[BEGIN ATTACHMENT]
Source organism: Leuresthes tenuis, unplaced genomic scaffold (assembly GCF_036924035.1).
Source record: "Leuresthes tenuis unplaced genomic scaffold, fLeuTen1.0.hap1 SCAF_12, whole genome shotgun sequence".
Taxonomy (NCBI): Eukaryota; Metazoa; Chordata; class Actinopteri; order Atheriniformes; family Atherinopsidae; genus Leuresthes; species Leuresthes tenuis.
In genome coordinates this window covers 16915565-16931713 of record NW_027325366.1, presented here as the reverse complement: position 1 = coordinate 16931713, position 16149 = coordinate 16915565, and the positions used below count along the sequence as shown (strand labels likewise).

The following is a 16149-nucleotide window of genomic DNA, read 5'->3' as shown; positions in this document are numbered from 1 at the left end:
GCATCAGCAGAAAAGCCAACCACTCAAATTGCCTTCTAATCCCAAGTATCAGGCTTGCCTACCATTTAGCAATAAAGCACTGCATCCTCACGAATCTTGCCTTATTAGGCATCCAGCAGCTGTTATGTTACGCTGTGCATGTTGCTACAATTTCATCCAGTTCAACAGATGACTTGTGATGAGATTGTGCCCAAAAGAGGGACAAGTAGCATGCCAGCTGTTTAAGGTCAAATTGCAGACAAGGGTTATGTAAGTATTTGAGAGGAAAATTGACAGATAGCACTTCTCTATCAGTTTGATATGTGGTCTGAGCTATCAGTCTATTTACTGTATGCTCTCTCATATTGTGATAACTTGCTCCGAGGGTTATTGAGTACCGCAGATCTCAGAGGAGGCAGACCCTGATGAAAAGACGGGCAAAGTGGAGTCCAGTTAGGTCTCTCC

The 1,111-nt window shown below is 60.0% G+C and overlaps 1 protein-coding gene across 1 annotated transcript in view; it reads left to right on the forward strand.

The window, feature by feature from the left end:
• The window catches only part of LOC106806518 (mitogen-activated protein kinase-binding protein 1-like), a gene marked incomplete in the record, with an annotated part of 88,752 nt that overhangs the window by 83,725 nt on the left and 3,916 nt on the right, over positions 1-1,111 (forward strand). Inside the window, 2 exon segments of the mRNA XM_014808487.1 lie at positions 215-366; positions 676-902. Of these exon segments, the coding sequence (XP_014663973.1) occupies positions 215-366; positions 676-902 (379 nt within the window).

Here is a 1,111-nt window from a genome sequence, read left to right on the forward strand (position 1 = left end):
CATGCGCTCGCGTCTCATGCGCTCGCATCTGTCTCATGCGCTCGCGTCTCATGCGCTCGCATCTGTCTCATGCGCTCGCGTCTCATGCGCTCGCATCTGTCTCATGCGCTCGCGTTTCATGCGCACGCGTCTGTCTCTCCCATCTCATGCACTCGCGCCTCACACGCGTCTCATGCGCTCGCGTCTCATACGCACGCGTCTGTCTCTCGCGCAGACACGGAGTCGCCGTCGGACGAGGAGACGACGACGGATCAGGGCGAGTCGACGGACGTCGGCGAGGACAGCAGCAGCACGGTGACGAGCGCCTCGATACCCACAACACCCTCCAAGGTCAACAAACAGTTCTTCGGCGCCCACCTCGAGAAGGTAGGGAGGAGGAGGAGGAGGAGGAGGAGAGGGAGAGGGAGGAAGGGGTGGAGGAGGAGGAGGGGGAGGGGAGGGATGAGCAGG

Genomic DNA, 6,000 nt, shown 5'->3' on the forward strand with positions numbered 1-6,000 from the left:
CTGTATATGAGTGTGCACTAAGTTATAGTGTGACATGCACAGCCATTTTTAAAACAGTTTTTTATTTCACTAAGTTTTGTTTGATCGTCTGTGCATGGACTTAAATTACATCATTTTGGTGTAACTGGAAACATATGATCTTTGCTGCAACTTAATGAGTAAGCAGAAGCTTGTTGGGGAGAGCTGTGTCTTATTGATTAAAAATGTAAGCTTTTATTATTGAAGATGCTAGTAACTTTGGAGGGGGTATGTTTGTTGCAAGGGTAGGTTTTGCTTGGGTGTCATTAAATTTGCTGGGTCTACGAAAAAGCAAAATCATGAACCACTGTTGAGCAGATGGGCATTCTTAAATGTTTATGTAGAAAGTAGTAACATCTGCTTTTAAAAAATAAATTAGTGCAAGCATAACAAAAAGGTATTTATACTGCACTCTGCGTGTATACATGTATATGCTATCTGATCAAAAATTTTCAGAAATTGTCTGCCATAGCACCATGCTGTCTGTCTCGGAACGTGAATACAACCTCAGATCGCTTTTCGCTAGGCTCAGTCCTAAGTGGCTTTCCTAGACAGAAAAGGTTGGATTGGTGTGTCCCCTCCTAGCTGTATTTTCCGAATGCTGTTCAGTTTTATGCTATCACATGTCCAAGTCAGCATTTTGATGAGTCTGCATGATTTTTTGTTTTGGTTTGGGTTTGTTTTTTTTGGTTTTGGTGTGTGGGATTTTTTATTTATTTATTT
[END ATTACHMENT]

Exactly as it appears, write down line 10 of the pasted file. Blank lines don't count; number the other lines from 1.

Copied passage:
Here is a 1,111-nt window from a genome sequence, read left to right on the forward strand (position 1 = left end):